It is very likely that this company wanted to be eco-friendly but got caught for their lack of research into what actually are sustainable materials. That’s why it’s so important for companies to do meaningful research on how to be sustainable and apply it to all stages of their operations, not just what consumers see.

What are examples of greenwashing?

Unfortunately, there are many examples of organizations engaged in greenwashing. A classic example is Volkswagen, which admitted to cheating on emissions tests by equipping several vehicles with a “defective” device, software that could detect when it was undergoing an emissions test and adjust its performance to lower emissions levels. All this while praising the low emissions and eco-friendly features of its vehicles in marketing campaigns. In reality, these engines emitted up to 40 times the allowable limit for nitrogen oxide pollutants.

Another example is fossil fuel giant BP, who changed their name to Beyond Petroleum and put solar panels on their gas stations, then came under fire for their green deception.

In 2018, Nestlé released a statement saying it had “ambitions” to make its packaging 100% recyclable or reusable by 2025. However, environmental groups were quick to point out that the company had not released clear objectives and associated timeline. Greenpeace responded by releasing its own blistering statement, saying: “Nestlé’s statement on plastic packaging contains more of the same greenwashing baby steps to address a crisis it has created. It will not deliver a significant reduction.” single-use plastic, and it sets an incredibly low standard as the largest food and beverage company in the world.” In 2020, Nestlé, along with Coca-Cola and PepsiCo, was named the world’s top plastic polluters for the third year in a row.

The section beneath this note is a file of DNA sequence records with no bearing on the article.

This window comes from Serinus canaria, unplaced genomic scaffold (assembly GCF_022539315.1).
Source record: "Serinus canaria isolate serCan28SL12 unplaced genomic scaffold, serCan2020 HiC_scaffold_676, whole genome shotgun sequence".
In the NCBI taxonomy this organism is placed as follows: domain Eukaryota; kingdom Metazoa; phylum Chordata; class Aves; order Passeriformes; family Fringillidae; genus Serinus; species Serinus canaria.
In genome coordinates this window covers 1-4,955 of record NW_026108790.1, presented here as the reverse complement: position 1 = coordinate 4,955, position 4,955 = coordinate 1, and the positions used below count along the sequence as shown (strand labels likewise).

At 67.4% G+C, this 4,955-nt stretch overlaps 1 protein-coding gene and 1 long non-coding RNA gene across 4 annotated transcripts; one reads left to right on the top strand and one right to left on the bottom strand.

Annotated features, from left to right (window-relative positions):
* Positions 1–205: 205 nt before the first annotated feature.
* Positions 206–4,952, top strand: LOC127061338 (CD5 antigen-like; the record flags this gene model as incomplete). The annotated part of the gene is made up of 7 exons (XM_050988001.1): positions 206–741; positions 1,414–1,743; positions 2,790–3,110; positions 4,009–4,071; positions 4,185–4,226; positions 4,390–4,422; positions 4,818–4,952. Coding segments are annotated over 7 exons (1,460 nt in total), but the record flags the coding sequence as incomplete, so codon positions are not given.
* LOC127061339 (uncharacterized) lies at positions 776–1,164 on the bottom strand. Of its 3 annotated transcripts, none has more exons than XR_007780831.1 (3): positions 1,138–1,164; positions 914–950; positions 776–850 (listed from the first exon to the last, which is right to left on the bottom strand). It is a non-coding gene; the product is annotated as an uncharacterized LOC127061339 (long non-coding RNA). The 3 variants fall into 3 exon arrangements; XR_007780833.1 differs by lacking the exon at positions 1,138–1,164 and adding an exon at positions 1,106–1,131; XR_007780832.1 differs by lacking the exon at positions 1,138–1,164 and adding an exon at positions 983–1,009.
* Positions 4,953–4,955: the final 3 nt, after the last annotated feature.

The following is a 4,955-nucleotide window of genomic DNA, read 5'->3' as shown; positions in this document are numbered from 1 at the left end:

Half of the world’s single-use plastic has been produced in the past 16 years and 91% of the plastic produced worldwide is not recycled. This is why companies claiming to make ‘reusable plastic’ are so damaging – we need to make less plastic. It’s all well and good to make plastic that is recyclable, but the statistics above show that it’s pointless if this plastic ends up in a landfill anyway. Many types of plastic are difficult to recycle, either because countries do not have the necessary machinery or because people simply do not have the time and/or desire to recycle their goods.